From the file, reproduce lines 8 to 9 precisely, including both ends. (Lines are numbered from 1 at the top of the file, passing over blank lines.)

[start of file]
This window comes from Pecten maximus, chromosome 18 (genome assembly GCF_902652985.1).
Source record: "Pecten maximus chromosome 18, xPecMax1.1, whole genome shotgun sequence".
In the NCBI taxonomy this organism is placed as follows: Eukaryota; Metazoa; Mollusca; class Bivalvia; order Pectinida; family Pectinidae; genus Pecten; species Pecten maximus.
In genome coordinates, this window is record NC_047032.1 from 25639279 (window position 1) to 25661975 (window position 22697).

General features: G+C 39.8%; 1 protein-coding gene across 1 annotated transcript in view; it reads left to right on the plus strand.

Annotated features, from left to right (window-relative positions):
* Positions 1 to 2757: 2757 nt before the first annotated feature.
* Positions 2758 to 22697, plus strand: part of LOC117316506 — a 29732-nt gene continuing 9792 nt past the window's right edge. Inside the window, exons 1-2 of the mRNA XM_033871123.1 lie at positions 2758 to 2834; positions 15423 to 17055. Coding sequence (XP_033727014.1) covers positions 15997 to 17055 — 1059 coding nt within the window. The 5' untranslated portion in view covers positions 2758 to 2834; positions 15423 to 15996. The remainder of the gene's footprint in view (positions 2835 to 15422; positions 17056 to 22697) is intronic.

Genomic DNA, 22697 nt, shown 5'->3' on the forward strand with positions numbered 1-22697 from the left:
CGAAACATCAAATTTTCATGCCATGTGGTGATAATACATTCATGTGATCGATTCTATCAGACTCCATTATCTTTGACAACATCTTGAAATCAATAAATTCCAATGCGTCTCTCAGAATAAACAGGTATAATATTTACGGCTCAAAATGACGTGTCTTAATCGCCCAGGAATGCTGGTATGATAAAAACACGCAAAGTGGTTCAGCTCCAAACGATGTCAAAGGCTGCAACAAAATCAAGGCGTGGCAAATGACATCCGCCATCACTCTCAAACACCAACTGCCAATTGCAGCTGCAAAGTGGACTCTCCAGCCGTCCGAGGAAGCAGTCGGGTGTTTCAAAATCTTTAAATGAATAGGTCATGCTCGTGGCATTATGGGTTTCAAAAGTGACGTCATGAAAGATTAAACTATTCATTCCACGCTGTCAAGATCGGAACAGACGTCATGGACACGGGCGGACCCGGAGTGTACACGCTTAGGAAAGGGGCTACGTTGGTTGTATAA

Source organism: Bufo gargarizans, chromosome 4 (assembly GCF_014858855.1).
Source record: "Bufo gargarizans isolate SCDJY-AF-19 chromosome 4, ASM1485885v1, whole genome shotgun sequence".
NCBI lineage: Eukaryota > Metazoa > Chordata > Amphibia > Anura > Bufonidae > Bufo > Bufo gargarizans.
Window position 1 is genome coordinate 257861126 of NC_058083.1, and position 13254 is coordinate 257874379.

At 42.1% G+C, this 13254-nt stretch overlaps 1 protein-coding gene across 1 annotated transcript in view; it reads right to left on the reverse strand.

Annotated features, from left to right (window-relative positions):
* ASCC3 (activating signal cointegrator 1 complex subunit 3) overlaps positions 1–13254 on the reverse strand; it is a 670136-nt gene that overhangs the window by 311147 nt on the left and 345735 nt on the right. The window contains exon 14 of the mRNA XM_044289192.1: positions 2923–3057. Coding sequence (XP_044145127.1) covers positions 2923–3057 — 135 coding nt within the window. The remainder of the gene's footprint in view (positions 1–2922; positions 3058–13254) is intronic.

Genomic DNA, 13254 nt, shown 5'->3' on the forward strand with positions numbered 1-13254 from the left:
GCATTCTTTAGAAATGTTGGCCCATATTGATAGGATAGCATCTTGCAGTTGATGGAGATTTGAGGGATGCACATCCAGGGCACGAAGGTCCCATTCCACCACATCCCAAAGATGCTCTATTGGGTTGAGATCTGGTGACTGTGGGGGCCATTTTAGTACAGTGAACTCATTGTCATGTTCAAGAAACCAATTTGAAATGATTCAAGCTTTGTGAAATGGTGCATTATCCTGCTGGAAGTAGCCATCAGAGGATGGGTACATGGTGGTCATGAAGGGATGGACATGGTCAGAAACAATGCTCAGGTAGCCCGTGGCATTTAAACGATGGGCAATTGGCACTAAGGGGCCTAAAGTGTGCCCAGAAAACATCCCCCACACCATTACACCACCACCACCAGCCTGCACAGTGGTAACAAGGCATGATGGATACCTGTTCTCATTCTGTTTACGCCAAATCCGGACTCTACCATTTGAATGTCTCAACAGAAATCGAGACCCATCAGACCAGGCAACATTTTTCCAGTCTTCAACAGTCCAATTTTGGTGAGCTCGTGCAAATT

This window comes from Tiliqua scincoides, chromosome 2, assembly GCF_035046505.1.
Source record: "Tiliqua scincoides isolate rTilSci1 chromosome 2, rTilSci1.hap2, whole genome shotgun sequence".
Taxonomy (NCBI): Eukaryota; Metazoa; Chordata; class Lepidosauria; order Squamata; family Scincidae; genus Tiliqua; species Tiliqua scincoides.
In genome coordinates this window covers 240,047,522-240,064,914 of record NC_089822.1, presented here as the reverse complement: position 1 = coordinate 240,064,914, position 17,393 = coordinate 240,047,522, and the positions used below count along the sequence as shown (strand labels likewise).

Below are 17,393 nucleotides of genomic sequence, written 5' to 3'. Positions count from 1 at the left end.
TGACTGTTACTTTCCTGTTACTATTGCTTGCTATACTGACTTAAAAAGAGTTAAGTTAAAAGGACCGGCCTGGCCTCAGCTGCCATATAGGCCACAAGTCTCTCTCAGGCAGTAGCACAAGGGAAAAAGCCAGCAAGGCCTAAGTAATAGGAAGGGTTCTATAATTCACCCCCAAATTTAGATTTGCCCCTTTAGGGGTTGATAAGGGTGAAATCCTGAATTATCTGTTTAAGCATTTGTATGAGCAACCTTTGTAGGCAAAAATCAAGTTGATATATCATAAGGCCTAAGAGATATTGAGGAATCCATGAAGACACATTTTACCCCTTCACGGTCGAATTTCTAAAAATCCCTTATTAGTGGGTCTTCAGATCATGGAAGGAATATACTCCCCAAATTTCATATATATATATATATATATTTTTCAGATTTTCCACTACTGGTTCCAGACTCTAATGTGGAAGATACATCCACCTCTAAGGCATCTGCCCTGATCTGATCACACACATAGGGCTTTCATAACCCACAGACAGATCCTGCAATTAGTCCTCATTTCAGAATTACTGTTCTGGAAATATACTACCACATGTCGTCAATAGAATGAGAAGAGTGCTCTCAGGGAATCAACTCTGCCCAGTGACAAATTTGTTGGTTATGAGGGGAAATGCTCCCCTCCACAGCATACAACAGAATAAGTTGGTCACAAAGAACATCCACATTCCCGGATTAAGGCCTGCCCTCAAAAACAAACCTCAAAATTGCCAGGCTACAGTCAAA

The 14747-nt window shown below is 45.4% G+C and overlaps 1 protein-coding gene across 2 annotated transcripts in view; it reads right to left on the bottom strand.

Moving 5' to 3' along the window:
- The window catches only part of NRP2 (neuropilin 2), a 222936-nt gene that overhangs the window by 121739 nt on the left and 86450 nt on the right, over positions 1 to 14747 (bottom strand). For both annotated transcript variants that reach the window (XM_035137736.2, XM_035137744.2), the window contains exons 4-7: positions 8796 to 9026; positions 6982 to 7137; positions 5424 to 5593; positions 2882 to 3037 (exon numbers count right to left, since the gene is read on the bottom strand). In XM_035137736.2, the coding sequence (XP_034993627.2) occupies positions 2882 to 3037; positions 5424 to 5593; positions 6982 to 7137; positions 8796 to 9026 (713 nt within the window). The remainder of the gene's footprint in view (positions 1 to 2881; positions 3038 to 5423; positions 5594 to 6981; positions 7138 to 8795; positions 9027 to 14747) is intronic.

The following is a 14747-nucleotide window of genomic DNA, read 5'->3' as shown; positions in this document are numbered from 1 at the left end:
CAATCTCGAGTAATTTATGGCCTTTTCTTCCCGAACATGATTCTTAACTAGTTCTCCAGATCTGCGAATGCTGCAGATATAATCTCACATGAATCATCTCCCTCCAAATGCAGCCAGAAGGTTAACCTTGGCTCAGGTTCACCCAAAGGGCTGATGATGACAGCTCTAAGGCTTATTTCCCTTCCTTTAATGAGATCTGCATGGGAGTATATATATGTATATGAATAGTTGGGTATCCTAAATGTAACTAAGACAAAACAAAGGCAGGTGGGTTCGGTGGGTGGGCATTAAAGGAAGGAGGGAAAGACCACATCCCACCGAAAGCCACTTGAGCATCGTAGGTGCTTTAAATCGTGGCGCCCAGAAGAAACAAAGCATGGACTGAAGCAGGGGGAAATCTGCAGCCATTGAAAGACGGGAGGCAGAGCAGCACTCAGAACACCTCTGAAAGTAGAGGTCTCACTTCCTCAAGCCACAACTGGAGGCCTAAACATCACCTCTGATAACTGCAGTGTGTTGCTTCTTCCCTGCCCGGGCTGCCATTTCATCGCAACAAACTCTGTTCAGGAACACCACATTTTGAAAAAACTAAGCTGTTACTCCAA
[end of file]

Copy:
* Positions 2758 to 22697, plus strand: part of LOC117316506 — a 29732-nt gene continuing 9792 nt past the window's right edge. Inside the window, exons 1-2 of the mRNA XM_033871123.1 lie at positions 2758 to 2834; positions 15423 to 17055. Coding sequence (XP_033727014.1) covers positions 15997 to 17055 — 1059 coding nt within the window. The 5' untranslated portion in view covers positions 2758 to 2834; positions 15423 to 15996. The remainder of the gene's footprint in view (positions 2835 to 15422; positions 17056 to 22697) is intronic.

Genomic DNA, 22697 nt, shown 5'->3' on the forward strand with positions numbered 1-22697 from the left: